In the last section, we discussed three key ethical issues involved in the supervision of a therapist: proper knowledge and skill; avoiding dual relationships; and fair and balanced assessment evaluations.
In this section, we will present methods to help improve your supervisee's therapist-client relationships.
In my experience as a supervisor, I prefer to review the basics of a client session initially with a supervisee in four steps to make sure we're on the same page. The four parts I use are preparation; beginning; exploration; and creating contracts. Of course, you will have your own system, but I feel it's important not to assume that your supervisee is aware of some therapy basics, so I state, "Let's make sure we're on the same page."
4-Step Review of a Client Session
♦ Step #1 - Preparation
The first step in therapist-client relationships that I believe a supervisee should keep in mind to improve the therapist-client relationship is preparation. Before actually setting foot into a room with the client, it would be beneficial for the supervisee to prepare him or herself as much as possible.
In these cases, the supervisee would obviously review the client's history, whether there had been:
1. Cases of abuse or other trauma issues in the past,
2. Whether the client is susceptible to suicide or other bodily harm, or
3. Whether their history is entirely lacking in mental disorder.
On the supervisee's part, I feel it would be useful to consult you, the supervisor, to identify any objectives that should be considered before the first session. However, as you are aware, as the supervisee's experience increases, the need for a preparatory consultation with a supervisor will decrease. In readying a supervisee's empathy, I ask him or her to consider what types of emotions a certain client will most likely bring to a session based on their preparatory review and exploration. Preparatory empathy could also include taking into account the client's cultural aspects.
♦ Technique: Empathic Exercise
Because preparatory empathy I feel is one of the more key preparation tasks, I ask some of my supervisees to undergo an "Empathic Exercise" technique prior to working with their first client. In this technique, I relate to the supervisee a scenario and ask him or her to write down their emphatic emotions.
One of my scenarios is the following: "Assume that you are a therapist in a general hospital. This morning, a physician contacts you and asks that you accompany her while she informs the mother and father of a 16-year-old boy that their son has AIDS. The physician wants you to provide support to the family after she informs them of the diagnosis and prognosis." Many times, the supervisee states: grief, anger, maybe resentment. Also an occasional sense of loss and failure as parents. I also ask them to take into account the potential sexuality question, whether or not the client is homosexual and if the parents are aware of this.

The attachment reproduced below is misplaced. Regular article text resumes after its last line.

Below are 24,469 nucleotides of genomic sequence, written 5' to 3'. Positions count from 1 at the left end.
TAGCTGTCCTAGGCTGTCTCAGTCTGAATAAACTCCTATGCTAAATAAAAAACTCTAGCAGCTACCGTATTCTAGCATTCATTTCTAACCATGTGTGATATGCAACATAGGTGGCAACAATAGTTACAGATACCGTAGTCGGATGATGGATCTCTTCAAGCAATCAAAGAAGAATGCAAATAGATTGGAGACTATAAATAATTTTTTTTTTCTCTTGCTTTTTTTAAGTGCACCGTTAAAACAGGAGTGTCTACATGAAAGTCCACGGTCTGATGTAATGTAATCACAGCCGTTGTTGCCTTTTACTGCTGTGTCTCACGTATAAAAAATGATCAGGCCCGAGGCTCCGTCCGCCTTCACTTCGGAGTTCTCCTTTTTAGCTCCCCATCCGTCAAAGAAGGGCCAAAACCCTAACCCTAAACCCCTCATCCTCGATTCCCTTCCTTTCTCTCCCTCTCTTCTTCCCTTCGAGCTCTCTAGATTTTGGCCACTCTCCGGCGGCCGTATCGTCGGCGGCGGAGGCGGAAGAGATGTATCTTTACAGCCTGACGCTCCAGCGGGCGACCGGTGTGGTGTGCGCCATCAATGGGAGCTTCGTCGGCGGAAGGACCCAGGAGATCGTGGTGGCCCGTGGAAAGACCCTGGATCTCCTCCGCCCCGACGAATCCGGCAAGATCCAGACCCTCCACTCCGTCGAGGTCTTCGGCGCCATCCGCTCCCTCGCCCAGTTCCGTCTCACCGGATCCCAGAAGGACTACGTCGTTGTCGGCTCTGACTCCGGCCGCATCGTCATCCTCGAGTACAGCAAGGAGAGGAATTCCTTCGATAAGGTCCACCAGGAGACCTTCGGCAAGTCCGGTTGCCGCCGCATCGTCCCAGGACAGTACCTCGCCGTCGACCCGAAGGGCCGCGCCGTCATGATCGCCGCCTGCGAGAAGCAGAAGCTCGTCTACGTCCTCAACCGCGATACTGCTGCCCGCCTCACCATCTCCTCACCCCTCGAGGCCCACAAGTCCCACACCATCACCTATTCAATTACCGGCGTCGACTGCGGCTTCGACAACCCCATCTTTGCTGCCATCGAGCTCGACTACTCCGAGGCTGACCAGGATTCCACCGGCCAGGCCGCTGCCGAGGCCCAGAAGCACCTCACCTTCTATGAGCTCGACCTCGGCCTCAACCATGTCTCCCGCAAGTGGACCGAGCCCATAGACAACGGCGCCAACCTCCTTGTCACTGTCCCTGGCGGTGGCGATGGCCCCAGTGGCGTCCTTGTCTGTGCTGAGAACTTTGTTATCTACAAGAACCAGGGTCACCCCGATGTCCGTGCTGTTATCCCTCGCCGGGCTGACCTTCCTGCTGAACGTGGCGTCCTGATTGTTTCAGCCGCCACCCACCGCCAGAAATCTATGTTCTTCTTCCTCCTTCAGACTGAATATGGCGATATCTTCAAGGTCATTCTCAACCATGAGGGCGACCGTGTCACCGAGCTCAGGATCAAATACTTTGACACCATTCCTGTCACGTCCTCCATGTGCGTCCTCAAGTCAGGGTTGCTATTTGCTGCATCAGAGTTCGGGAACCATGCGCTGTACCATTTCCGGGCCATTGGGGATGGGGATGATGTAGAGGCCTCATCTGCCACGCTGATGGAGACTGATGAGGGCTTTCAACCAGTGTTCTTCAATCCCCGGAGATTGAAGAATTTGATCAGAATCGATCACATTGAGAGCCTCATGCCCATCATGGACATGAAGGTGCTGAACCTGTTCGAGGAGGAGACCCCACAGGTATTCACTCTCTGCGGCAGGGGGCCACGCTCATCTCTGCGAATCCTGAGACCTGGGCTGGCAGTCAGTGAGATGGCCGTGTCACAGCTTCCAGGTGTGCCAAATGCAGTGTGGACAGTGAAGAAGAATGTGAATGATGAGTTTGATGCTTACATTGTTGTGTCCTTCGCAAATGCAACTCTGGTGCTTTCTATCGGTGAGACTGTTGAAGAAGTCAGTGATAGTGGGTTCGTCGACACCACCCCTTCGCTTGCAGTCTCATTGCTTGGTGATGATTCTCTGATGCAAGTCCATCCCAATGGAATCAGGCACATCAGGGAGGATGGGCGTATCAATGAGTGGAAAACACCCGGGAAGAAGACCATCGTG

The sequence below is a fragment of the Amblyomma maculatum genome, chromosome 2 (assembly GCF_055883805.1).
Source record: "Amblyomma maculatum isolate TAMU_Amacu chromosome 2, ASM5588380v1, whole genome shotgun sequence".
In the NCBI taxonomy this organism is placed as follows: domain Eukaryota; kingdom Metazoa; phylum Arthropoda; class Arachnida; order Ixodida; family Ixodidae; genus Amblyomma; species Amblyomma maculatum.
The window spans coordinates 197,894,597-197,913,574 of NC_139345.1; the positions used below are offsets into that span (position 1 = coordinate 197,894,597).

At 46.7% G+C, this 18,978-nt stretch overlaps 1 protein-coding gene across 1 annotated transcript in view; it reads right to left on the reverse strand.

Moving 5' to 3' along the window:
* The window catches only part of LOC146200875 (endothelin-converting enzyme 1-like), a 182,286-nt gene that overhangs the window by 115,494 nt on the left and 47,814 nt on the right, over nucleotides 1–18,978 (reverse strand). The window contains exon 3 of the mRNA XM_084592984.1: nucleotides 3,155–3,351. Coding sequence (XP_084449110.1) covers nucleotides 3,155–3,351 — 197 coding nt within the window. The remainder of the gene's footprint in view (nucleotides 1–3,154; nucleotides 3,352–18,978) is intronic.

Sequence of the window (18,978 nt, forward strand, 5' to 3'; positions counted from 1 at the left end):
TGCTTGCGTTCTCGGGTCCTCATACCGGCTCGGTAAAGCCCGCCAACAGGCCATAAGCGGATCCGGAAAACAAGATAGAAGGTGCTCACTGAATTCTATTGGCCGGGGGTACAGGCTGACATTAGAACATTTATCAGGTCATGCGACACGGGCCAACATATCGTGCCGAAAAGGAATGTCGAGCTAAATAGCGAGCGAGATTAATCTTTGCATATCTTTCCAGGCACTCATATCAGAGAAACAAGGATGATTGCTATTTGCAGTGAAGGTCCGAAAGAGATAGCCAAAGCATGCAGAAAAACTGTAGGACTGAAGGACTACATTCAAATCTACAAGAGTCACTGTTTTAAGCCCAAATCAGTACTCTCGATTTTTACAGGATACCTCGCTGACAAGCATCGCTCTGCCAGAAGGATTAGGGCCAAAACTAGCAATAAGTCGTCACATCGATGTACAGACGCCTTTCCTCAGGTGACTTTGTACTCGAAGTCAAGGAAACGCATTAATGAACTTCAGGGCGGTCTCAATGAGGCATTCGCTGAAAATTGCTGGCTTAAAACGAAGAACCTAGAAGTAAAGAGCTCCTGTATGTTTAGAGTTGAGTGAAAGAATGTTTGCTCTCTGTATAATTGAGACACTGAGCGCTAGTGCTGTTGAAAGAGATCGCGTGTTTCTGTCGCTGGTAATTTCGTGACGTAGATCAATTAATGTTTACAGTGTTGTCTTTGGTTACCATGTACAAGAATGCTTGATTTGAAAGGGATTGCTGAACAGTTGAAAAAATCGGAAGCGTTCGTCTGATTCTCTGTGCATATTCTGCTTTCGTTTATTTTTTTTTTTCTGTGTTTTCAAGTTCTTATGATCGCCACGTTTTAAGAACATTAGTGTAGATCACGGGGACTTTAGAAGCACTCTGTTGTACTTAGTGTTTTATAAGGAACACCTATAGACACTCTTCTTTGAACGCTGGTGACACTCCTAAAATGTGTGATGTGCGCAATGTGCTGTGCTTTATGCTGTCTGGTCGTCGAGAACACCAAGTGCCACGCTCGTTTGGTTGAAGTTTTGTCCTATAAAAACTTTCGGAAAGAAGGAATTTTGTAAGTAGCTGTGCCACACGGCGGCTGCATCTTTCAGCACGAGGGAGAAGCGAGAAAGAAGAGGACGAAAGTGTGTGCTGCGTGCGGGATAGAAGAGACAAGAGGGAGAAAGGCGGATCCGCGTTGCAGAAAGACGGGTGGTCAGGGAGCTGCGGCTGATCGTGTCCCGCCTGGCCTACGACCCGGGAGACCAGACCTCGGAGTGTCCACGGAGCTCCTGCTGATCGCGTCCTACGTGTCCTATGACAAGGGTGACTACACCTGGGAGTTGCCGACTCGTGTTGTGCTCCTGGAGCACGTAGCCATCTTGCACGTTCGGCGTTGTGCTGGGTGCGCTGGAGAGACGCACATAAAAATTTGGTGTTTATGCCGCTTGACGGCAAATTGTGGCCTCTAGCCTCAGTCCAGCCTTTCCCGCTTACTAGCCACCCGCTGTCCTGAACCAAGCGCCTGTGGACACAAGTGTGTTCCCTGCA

♦ Step # 2 - Beginning
The second phase in covering therapist-client relationships with your supervisee is the actual beginning of the first session with a client.
As you know, this stage formally begins when a supervisee, in the role of a therapist, and the client encounter one another. First impressions are vital, so it's necessary to review proper introduction etiquette. Here are the basics that bear repeating. They are so basic, I find that many supervisors overlook them and assume their supervisee has learned this in grad school.
The supervisee usually starts by identifying him or herself by full name and profession, and by agency or departmental association. For example, a supervisee might say, "Hello Mr. and Mrs. Doe" and at this point the supervisee would offer a hand to shake and continue, "I'm Dr. Colby. I'm a therapist here at the family service agency. I specialize in helping people who are dealing with family issues of one kind or another."
The next step in the beginning phase would be describing initial purpose for the visitation. The supervisee would state clearly and succinctly, "During our meeting today, I'd like to explore in detail with you the nature of your marriage, its history, and how it developed to this point. As we both gain a better understanding of the circumstances, we can decide together what to do next."